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What car dealers didn’t say about their inspections

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If you’re doing business with a car dealer that advertises 100-plus-point inspections for its used cars, you’d expect the dealer to make it clear if some of those cars had open recalls for safety defects, right?

Dealers should make it clear. But in the case of CarMax, West-Herr Automotive Group, and Asbury Automotive Group, they didn’t, the FTC alleges in complaints announced today. The FTC settled similar allegations against GM and two other dealers earlier this year.

Used car dealers aren’t required to — and sometimes can’t or don’t — fix manufacturer recalls on the cars they sell. But if they make claims touting their inspections, they need to clearly let people know about the possibility of recalls, so people can get them fixed or decide to buy another car. Under the settlements, the companies must stop making misleading claims about their recall-repair practices, and must notify recent customers who may have bought a used car subject to a recall.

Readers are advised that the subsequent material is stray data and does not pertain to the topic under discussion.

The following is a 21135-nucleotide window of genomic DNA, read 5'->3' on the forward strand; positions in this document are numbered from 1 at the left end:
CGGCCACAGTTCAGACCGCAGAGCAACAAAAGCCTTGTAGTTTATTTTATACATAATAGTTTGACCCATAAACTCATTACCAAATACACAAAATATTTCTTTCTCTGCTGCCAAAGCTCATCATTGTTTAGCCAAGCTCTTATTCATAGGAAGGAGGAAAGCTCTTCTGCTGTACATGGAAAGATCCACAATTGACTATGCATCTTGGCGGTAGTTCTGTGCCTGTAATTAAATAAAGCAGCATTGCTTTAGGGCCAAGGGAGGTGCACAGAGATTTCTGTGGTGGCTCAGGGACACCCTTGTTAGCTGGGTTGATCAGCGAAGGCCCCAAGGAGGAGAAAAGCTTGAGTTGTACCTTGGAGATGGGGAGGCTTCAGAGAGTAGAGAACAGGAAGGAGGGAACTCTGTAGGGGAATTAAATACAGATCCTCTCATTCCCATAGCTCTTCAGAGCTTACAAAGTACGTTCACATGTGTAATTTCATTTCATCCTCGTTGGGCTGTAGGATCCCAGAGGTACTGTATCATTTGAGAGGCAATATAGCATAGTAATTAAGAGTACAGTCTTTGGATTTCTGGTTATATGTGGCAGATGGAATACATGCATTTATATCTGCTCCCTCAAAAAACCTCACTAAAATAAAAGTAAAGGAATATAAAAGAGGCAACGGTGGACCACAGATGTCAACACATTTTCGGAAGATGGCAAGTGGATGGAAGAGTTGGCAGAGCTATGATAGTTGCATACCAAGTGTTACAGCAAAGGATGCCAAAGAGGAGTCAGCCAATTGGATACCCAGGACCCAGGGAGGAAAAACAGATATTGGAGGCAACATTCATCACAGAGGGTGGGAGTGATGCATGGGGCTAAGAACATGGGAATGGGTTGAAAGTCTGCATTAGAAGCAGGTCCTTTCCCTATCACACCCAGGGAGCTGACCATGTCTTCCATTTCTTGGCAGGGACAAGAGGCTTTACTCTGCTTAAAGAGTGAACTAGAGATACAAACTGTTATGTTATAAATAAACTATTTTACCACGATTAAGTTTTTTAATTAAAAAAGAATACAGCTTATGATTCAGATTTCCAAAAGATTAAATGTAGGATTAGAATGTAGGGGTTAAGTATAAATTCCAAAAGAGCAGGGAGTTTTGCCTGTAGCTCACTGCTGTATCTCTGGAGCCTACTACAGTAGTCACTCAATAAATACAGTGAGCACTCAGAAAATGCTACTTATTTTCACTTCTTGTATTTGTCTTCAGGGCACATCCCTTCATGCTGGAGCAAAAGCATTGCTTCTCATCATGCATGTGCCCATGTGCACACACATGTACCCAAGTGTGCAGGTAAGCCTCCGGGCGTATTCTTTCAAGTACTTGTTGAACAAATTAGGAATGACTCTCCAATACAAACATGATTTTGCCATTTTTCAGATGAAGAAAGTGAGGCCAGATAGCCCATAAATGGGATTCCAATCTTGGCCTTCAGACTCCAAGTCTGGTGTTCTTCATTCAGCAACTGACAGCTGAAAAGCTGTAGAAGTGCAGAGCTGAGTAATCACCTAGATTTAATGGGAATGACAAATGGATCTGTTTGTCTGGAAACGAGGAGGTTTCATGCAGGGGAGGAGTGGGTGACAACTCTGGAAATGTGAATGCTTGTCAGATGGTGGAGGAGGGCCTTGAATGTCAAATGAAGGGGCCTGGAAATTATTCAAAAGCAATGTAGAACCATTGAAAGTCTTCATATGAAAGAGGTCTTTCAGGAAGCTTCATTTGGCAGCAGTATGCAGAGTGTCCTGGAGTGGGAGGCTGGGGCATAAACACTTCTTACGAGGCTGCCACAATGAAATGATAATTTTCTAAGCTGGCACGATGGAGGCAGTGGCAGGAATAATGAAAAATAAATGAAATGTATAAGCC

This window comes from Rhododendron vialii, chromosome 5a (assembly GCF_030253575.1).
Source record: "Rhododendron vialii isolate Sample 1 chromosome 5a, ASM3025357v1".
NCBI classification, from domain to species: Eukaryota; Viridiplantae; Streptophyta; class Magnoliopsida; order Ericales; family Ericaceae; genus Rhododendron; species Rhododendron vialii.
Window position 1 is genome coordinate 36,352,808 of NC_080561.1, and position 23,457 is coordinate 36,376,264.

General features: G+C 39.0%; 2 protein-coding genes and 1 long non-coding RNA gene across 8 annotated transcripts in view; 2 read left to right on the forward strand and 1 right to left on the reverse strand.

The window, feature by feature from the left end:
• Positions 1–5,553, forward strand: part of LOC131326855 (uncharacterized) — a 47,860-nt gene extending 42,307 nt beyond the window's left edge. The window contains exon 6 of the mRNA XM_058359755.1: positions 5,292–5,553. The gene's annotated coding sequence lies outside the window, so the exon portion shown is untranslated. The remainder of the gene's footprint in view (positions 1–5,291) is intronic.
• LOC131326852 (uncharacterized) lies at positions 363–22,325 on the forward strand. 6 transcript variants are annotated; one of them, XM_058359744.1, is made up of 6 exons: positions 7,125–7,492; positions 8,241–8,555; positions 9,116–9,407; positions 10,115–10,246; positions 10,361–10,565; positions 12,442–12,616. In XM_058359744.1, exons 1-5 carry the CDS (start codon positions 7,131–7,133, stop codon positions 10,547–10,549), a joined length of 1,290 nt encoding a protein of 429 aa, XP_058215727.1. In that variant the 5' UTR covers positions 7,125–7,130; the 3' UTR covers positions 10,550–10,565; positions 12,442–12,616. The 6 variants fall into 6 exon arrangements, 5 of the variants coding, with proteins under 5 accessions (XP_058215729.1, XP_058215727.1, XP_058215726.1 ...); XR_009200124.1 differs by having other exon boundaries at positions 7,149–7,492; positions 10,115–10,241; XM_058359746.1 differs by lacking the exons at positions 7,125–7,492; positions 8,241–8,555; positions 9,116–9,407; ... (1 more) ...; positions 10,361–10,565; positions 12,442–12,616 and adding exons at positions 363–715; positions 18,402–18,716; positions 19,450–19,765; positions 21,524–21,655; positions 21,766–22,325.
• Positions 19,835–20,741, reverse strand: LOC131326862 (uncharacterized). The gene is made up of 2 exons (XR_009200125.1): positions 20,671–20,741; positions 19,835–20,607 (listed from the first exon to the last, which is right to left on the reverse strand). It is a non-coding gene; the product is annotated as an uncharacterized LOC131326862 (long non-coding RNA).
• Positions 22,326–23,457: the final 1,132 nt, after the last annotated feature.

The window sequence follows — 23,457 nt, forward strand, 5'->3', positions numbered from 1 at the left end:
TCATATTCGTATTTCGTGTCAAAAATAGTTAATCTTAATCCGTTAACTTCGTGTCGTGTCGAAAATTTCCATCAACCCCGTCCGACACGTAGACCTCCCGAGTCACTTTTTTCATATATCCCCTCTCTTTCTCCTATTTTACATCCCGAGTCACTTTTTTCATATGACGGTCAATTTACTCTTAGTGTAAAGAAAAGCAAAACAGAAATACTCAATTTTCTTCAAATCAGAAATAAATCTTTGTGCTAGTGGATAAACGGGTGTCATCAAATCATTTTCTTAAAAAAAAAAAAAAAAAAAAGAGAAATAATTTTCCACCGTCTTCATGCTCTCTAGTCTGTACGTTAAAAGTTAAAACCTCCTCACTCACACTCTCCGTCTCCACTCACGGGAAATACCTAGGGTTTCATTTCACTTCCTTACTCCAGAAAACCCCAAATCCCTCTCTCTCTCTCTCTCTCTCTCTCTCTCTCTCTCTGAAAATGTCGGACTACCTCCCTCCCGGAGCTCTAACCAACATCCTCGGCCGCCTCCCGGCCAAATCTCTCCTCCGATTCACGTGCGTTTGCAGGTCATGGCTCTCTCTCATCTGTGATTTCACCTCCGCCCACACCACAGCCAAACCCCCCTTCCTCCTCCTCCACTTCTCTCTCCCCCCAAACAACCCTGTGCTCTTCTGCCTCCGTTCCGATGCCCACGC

Anytime you shop for a used car, make sure you check up on recalls:

  • Ask questions. Ask the dealer if the car you’re considering has a recall, and whether the dealer can and will fix it before you take the car home.
  • Check for yourself. Take down the VIN number of a car, and enter it at the National Highway Traffic Safety Administration’s recall look-up website, You also can get information to help you follow up with a manufacturer or dealer about a recall.       
  • Check out the vehicle history report. The report will tell you about a car’s title, odometer, theft, or salvage history, and might also provide recall information. Ask the dealer — they’ll often provide a vehicle history report for free. For links to companies that sell the reports, go to
Blog Topics: 
Money & Credit


You have to research when you buy a used car as pointed out in article. What that "100 point" inspection covers is to insure car wil be in driveable condition to get off lot. It is buyer's responsibility to really know condition of car.

Good thinking go get them

I need more information.

Excellent and very helpful to get car history and past repairs. Also is good to check
your car past history for actual repairs trouble shooting and expensive repairs, if